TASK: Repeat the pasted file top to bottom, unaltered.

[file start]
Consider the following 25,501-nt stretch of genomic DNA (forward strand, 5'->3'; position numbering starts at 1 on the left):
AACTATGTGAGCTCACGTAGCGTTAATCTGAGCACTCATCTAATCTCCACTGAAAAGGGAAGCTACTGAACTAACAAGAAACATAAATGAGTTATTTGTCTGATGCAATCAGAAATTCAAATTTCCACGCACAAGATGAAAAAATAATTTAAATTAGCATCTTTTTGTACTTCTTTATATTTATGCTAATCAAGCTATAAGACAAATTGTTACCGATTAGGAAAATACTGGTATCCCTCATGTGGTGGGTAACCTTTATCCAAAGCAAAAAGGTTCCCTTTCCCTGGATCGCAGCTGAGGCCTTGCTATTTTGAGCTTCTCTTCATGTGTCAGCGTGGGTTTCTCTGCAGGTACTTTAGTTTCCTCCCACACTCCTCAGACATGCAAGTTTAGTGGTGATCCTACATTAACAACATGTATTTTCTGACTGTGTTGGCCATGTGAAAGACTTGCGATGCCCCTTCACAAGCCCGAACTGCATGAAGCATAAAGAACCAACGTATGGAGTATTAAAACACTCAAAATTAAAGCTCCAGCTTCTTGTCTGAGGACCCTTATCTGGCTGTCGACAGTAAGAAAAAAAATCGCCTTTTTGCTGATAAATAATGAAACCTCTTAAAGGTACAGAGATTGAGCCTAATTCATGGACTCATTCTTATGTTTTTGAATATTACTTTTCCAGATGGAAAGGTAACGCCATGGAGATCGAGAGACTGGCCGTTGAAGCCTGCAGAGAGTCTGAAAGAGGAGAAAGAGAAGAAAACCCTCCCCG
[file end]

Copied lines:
Consider the following 25,501-nt stretch of genomic DNA (forward strand, 5'->3'; position numbering starts at 1 on the left):
AACTATGTGAGCTCACGTAGCGTTAATCTGAGCACTCATCTAATCTCCACTGAAAAGGGAAGCTACTGAACTAACAAGAAACATAAATGAGTTATTTGTCTGATGCAATCAGAAATTCAAATTTCCACGCACAAGATGAAAAAATAATTTAAATTAGCATCTTTTTGTACTTCTTTATATTTATGCTAATCAAGCTATAAGACAAATTGTTACCGATTAGGAAAATACTGGTATCCCTCATGTGGTGGGTAACCTTTATCCAAAGCAAAAAGGTTCCCTTTCCCTGGATCGCAGCTGAGGCCTTGCTATTTTGAGCTTCTCTTCATGTGTCAGCGTGGGTTTCTCTGCAGGTACTTTAGTTTCCTCCCACACTCCTCAGACATGCAAGTTTAGTGGTGATCCTACATTAACAACATGTATTTTCTGACTGTGTTGGCCATGTGAAAGACTTGCGATGCCCCTTCACAAGCCCGAACTGCATGAAGCATAAAGAACCAACGTATGGAGTATTAAAACACTCAAAATTAAAGCTCCAGCTTCTTGTCTGAGGACCCTTATCTGGCTGTCGACAGTAAGAAAAAAAATCGCCTTTTTGCTGATAAATAATGAAACCTCTTAAAGGTACAGAGATTGAGCCTAATTCATGGACTCATTCTTATGTTTTTGAATATTACTTTTCCAGATGGAAAGGTAACGCCATGGAGATCGAGAGACTGGCCGTTGAAGCCTGCAGAGAGTCTGAAAGAGGAGAAAGAGAAGAAAACCCTCCCCG